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Look for more designers and retailers to jump into social media in an effort to connect with customers, generate feedback and boost sales.
This story first appeared in the July 7, 2009 issue of WWD. Subscribe Today.
Oscar de la Renta, Rachel Roy and Cynthia Rowley are among the many brands that are bolstering their online presence by tweeting, blogging and updating their profiles. How this near-constant communication will pay off in terms of profits remains unclear, but some see the branding component as invaluable, especially for lesser-known designers.
“It means faster brand and name recognition,” said Prabal Gurung, who launched a signature collection in February. “People become familiar with my work and name, which results eventually in sales.”
He should know. After Demi Moore tweeted a picture of herself wearing a feathered dress designed by Gurung, some of her estimated 1.3 million Twitter followers immediately wanted to know who she was wearing. The actress complied, describing Gurung in another tweet as “a wonderful young designer to look out for.”
Traffic at Gurung’s Web site, Prabalgurung.com, doubled, as did the number of his Twitter followers and visitors to his Facebook fan page. “In a sea full of new designers and established ones, how is a designer to get any kind of exposure?” he said. “Thus, when a celebrity like Demi compliments me directly via Twitter, it changes the whole perception and attracts a different kind of audience.”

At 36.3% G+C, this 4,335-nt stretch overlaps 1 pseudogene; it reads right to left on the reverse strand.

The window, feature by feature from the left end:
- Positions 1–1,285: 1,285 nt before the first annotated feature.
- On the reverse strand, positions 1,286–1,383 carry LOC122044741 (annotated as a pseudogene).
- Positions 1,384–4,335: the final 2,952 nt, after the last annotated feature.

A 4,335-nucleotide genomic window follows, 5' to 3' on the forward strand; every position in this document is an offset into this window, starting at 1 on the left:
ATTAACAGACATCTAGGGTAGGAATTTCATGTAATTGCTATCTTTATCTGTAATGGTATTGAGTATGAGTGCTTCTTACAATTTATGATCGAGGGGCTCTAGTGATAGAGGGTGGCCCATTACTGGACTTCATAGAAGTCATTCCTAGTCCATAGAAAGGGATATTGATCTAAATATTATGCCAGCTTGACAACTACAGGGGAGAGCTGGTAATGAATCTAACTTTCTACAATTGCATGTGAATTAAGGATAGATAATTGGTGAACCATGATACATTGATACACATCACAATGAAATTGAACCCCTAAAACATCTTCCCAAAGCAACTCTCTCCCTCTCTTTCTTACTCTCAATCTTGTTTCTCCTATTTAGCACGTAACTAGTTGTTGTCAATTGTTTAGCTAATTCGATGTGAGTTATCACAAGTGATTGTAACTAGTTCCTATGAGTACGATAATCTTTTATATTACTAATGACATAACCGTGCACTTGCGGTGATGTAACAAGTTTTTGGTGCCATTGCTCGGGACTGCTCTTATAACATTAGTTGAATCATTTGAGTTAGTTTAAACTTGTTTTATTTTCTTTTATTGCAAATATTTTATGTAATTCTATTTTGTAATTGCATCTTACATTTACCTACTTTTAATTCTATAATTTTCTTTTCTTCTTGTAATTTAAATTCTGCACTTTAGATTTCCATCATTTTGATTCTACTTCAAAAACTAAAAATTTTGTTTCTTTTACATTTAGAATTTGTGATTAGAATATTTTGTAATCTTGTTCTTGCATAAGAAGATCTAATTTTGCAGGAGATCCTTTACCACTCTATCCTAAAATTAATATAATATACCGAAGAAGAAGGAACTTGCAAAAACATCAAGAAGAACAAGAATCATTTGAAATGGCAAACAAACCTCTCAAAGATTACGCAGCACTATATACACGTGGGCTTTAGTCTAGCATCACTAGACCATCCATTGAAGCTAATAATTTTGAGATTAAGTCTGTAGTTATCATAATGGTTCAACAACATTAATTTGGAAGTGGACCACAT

Although social media has enormous potential, designers and retailers are still figuring out how best to use it. For the most part, large companies appear to be “pretty sophisticated” about using Twitter, blogs and other Internet tools to connect with consumers, particularly compared with first-time entrepreneurs, said Syl Tang, a trend tracker in fashion and travel whose hipguide.com has been running for 10 years.
“You would think smaller designers would be attuned to getting publicity,” Tang said. “But larger companies have a breadth of knowledge about marketing.” She added that the smarter ones are hiring established writers to put their fashion posts in context.
Brands are moving beyond e-mail blasts, online advertising and sampling to try “anything local, trackable or that would turn into actual sales,” she said. They are also catching on to the fact that influential consumers such as bloggers with loyal followings can sway shoppers as effectively — or even more effectively — as celebrities.